U.S. Transportation Secretary Elaine L. Chao announced the Federal Transit Administration (FTA) will award $464 million in transit infrastructure grants for America's bus systems and bus facilities. A total of 96 projects in 49 states and territories will receive funding from FTA's Grants for Buses and Bus Facilities Program (5339b). The full list of projects is available here: https://www.transit.dot.gov/funding/grants/fiscal-year-2020-buses-and-bus-facilities-projects. The funding supports projects to replace, rehabilitate, and purchase buses and related equipment, as well as projects to purchase, rehabilitate, and construct bus-related facilities. CTAA has put together an analysis of projects awarded in FY2020, along with a look at the program's growth since 2016 and the project/funding breakdown throughout the past four years.
In anticipation of this year's CTAA Small Urban Network meeting, it's interesting to take a look at a few foundational facts and figures about transit in urbanized areas with populations less than 200,000.
The INVEST in America Act would amend FTA's statutory restrictions on grantees' performance of charter bus service in several ways. In case anyone needs a reference to current law, the charter service restrictions are found at 49 USC 5323(d). The INVEST in America Act's proposed revisions to that section of statute is found at Section 2103.
Today, what goes on in the bus maintenance shop is quite different from just ten years ago. Most of us have mastered the repair functions of the bus engine's fuel injection system, many of us have earned our certificate to inspect the compressed natural gas (CNG) system, and most all of us have learned about the federal requirements of the small bus through the Vehicles Maintenance Management & Inspection (VMMI) training of CTAA. However, a new requirement has just landed on the shops work order pages, it is called Covid-19, and it cannot be ignored.
As our health care system strains to meet the needs of the COVID-19 pandemic, non-emergency medical transportation (NEMT) is more important than ever.
To provide additional resources to NEMT providers during this time, CTAA has collected, read, and analyzed guidance for NEMT providers provided by state Medicaid agencies. Through sharing the State by State COVID-19 NEMT Guidance Tool, CTAA hopes that NEMT providers, brokers, and even riders can get a sense of not only the available guidance in their state, but also look at trends across the country on topics such as PPE, Air ventilation, cleaning, payment and reimbursement, and transporting COVID+ riders.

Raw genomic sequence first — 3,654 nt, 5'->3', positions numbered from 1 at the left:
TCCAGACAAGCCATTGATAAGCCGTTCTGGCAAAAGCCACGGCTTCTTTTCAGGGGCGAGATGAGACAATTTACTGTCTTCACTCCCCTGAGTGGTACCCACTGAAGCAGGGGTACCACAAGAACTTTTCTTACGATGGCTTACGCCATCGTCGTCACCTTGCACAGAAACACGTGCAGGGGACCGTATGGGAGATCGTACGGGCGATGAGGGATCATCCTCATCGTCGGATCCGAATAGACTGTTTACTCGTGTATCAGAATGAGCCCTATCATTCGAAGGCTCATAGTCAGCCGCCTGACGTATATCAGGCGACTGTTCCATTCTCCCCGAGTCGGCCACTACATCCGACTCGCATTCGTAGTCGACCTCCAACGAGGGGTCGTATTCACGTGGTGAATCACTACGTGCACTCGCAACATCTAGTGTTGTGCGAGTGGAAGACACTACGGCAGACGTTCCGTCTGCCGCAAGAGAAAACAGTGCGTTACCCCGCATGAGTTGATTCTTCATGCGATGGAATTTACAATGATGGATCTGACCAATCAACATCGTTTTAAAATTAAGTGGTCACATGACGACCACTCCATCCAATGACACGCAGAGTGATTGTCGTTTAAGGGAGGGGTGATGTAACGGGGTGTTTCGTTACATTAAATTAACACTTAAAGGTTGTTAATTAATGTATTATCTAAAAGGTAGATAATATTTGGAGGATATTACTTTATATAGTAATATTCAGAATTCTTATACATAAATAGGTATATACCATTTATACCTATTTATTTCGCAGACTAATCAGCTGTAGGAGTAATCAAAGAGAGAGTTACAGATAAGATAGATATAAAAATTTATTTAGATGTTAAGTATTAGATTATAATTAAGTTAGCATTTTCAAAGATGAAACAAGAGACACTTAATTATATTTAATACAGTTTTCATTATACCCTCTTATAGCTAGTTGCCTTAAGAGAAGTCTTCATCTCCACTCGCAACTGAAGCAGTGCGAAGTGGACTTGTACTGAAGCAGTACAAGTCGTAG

COVID-19 has created conditions that will likely change the ways that we as a society live, work, and play - and in turn, how we get to these places.
The events of the past few weeks have altered the lives of most Americans and drastically changed the landscape for public transit. Systems across the country have adjusted service, transformed vehicles, and supported their communities with new initiatives. The CARES Act has given rural and urban transit operators $25 billion in additional formula-based funding, over double the annual regular allocation for some systems. By pausing to find a new baseline, our transit systems can plan for the future and take this as an opportunity to build improved, more resilient systems.
With the onset of the COVID-19 pandemic, rural transit managers across the nation have found themselves, not unlike their small-urban counterparts, forced to make key decisions on the fly, keeping the safety of their staff and passengers in mind.
If you've been keeping up with CTAA's transit news feed on Twitter (@OfficialCTAA), you've no doubt found yourself reading about small-urban transit systems and their wide-ranging reactions to the onset of COVID-19. The unfortunate truth is that managers of small-urban systems (along with their Boards and other local leadership) are being left to themselves to make the tough decisions about remaining open, reducing service, or even ceasing operations. There has been little to no guidance on when it is appropriate to make these kinds of decisions. In this article, we asked the leaders of nine SUN-member systems to discuss their thinking and their approach to this critical question. It is our hope that the discussion assists other CTAA SUN members.
It's well known that the COVID-19 pandemic has dramatically impacted rural and urban transit systems across the country, but how has it affected agencies where medical trips are their main source of operations? We spoke with a group of non-emergency medical transportation (NEMT) managers about what their experiences have been during this time.
CTAA is actively monitoring developments related to the virus, the impact it may have on our members and their communities across the country, and talking with local, state, and federal stakeholders to develop and share solutions. Given the scale of this outbreak, becoming oversaturated with information can be easy. CTAA knows that our members and the communities you serve are facing unprecedented challenges and changes to your transit operations. Despite these new challenges - CTAA will continue to remain a resource and an advocate for each and every one of you.